Miniature radio frequency identification tags (Radio-Frequency Identification Tags, RFID), long used to track the movement of supplies and stocks, in recent times have become increasingly used for labeling consumer goods. Advocates of private information claim that the devices pose a threat to those who "carry" them, often unaware of it.
Americans living in states bordering on Canada or Mexico already receive a driver's license that can be read remotely. For the introduction of such documents designed to identify US citizens crossing the border of the country, advocate the Department of Homeland Security. But those who are concerned about the security and integrity of the personal sphere should think twice before receiving such an identifier.
The average consumer may not suspect how many RFID tags he has with him. They are integrated into personal items and even into some garments.
The new certificate contains a radio frequency identification tag RFID, which is read through a wallet, purse or pocket from a distance of up to 10 m. Each such tag is a chip with a unique identification number. When its carrier approaches the border control point, the radio waves emitted by the reader (RFID reader) and received by the antenna tag activate the chip, and it transmits its identification number. By the time the owner of the tag gets to the border guard, this number will already go to the database, and the owner’s photo and information will appear on the computer screen.
Despite the fact that obtaining such an “improved” driver's license in the border states is voluntary, security specialists fear that those who wish to obtain such rights are not aware of the risks to which they are exposed. Access to personal data can be obtained by anyone who has an RFID reader (and it is not difficult to get it) - an unscrupulous trader, a government agent, a thief, or simply curious. Moreover, when the owner of such a certificate commits a credit card transaction, the radio tag can be used as an identifier along with tickets and passes, credit cards, clothing, telephones, and even groceries.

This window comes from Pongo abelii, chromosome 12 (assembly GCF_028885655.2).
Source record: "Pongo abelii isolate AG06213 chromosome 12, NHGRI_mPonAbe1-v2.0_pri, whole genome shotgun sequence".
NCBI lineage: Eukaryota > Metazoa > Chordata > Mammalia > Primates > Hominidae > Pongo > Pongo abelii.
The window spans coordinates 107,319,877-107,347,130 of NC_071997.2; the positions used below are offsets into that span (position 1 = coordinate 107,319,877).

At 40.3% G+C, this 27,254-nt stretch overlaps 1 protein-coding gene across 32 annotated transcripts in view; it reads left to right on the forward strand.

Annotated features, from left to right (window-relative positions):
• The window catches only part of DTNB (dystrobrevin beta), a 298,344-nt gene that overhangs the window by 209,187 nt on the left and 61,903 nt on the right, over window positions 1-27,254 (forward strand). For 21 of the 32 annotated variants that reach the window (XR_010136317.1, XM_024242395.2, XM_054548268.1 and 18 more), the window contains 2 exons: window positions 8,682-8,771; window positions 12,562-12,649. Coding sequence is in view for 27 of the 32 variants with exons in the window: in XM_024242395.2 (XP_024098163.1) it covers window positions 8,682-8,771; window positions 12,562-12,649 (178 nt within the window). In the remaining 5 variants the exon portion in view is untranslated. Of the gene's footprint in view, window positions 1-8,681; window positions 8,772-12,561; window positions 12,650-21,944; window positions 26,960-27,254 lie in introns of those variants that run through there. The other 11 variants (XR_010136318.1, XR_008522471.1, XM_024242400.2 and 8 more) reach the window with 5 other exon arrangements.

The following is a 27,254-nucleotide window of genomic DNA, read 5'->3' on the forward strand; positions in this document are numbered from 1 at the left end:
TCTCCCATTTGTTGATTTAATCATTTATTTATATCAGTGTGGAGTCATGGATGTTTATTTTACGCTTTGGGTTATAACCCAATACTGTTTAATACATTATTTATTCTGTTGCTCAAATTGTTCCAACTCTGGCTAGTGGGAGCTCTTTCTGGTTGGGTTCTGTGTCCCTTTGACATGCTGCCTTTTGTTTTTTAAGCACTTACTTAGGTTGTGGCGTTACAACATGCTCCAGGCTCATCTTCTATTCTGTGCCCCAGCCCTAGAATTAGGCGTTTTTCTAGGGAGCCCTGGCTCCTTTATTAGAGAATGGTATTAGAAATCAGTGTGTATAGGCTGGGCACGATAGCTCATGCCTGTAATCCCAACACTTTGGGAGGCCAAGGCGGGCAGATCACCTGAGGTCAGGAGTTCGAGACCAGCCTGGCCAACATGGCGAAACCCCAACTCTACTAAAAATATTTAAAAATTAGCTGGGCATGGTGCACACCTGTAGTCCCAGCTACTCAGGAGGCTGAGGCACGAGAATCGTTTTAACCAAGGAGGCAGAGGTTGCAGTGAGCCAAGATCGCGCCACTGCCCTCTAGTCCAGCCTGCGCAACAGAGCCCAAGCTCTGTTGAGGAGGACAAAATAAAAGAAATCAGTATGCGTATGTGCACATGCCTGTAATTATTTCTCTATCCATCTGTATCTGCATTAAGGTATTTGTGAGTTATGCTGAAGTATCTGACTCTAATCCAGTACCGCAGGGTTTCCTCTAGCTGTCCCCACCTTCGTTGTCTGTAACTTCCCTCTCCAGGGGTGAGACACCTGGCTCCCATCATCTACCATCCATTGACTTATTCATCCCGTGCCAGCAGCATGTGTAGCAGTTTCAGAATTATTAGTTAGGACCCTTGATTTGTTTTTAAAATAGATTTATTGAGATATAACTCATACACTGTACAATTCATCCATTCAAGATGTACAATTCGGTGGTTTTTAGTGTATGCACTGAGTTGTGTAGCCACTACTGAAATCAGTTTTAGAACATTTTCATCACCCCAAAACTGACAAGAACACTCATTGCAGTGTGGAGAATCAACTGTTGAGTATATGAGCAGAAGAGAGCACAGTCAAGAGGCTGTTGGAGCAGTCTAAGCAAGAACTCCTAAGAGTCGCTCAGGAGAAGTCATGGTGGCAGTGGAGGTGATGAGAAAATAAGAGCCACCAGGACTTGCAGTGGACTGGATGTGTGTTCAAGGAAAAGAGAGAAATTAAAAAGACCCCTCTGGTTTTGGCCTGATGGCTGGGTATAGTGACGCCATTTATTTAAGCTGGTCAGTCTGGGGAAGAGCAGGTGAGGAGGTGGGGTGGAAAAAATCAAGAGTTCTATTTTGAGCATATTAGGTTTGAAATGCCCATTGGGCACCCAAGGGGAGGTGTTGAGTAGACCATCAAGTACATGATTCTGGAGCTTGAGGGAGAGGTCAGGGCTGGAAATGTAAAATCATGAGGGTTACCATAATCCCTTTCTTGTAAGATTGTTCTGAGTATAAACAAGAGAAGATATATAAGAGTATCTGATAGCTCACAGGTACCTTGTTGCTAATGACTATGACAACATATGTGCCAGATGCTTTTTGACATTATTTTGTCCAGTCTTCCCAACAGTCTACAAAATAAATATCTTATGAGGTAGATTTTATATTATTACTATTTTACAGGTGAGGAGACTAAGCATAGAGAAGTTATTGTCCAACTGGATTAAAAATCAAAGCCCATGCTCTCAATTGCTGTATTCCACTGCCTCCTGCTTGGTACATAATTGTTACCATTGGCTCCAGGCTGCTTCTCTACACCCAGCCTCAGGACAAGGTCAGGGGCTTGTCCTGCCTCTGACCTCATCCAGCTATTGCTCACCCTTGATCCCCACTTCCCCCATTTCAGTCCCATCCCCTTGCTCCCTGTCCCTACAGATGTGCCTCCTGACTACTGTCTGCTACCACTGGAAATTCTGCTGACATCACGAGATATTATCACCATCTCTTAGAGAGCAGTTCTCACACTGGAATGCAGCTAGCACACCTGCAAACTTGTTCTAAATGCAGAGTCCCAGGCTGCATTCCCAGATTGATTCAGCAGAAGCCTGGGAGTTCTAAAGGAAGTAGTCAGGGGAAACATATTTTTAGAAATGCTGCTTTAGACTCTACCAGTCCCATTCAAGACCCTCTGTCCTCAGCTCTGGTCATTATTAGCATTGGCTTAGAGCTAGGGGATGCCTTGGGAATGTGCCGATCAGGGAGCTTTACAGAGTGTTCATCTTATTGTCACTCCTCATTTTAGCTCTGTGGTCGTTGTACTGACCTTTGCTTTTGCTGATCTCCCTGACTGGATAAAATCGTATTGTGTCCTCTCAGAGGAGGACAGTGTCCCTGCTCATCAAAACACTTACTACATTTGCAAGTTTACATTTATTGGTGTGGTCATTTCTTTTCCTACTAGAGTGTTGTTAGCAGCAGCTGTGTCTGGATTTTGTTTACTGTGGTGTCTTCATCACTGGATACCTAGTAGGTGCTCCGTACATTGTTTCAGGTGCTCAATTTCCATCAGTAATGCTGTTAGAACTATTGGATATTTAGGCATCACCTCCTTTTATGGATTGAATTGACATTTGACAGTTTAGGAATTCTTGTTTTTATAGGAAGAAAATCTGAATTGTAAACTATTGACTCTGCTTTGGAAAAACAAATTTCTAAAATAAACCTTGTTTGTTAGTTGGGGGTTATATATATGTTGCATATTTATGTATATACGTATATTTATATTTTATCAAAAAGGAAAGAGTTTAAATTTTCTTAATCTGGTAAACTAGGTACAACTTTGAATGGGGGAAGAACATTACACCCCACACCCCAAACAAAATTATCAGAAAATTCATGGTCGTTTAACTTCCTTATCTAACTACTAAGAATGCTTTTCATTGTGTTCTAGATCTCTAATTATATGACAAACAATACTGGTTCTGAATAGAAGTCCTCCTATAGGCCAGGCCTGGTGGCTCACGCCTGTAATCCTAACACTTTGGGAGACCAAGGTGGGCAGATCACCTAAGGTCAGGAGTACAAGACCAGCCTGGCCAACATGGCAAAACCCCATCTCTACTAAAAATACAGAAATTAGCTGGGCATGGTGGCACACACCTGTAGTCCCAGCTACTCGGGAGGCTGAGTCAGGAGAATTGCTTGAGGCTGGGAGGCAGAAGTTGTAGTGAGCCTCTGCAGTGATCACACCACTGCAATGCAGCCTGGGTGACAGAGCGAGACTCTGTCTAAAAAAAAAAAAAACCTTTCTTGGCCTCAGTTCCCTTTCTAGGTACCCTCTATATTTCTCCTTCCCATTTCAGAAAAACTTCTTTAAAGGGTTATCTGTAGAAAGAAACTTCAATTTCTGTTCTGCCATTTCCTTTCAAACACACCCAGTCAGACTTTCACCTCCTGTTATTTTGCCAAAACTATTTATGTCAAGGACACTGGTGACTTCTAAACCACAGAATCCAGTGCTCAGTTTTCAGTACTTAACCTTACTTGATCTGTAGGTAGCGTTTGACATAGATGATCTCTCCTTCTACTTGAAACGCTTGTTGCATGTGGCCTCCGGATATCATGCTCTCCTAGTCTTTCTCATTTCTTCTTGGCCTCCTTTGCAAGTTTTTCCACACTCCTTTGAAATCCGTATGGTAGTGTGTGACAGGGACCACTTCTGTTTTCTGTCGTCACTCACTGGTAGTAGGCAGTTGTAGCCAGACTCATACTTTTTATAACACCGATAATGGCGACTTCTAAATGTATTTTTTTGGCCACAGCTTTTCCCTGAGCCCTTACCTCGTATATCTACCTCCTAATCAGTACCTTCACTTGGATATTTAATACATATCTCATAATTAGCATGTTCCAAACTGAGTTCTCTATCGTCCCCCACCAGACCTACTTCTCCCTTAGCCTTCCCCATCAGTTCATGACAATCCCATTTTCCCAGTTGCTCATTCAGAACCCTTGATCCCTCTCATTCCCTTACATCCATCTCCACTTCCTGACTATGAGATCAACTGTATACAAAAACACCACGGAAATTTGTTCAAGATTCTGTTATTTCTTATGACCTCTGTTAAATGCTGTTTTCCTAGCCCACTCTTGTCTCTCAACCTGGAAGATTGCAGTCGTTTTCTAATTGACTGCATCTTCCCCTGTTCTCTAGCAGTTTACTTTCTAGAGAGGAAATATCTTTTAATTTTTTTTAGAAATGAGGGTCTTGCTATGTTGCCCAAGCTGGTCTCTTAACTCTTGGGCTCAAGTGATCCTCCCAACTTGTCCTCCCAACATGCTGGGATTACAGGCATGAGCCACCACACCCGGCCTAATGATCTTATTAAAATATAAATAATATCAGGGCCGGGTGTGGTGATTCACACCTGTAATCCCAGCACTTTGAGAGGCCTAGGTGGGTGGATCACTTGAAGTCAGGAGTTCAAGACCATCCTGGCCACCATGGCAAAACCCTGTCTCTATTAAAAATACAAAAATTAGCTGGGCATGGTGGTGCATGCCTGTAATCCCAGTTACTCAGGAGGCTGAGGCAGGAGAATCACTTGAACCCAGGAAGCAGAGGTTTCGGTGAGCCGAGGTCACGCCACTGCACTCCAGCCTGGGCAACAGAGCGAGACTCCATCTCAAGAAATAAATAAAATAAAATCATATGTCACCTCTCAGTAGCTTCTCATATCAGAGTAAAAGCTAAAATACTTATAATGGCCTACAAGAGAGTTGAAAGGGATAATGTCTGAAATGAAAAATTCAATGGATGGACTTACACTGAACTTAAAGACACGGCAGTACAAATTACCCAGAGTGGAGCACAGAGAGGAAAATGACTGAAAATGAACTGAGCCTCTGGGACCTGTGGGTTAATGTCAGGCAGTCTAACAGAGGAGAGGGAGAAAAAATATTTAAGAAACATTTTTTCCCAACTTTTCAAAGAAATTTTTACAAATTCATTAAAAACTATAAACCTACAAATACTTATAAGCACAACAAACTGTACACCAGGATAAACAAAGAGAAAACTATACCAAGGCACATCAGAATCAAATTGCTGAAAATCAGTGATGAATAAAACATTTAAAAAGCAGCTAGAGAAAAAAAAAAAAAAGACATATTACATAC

RFID tags are an active barcode that was previously used primarily to identify products. Instead of scanning the Universal Product Code (UPC), a warehouse worker can register the contents of each container, for example with paper towels, simply by reading the unique sequence number of the RFID tag attached to it. In the central database this number corresponds to the full list of the contents of the container. But people are not paper products. Over the past decade, the installation of microcircuits in consumer products and documents has triggered a new round of debate on security and the protection of private information precisely because RFID is a very effective tracking tool. The degree of coding information in radio tags is not high, and the existing laws do not protect citizens from unfair tracking and obtaining information about a person in the context of growing “tagged” life.
In addition to bar codes
The first RFID tags were used during World War II to recognize their own and other aircraft. Since the late 1980s. These technologies began to be used to pay for travel in public transport, and in 1999 the first attempts were made to take into account and control the movement of goods using radio tags. In particular, Procter & Gamble and Gillette (which later merged to become the world's largest consumer goods producer), together with engineers at MIT, created the Auto-ID Center consortium to develop compact, efficient and low-cost RFID tags that can eventually be replaced by consumer barcode products standard UPC.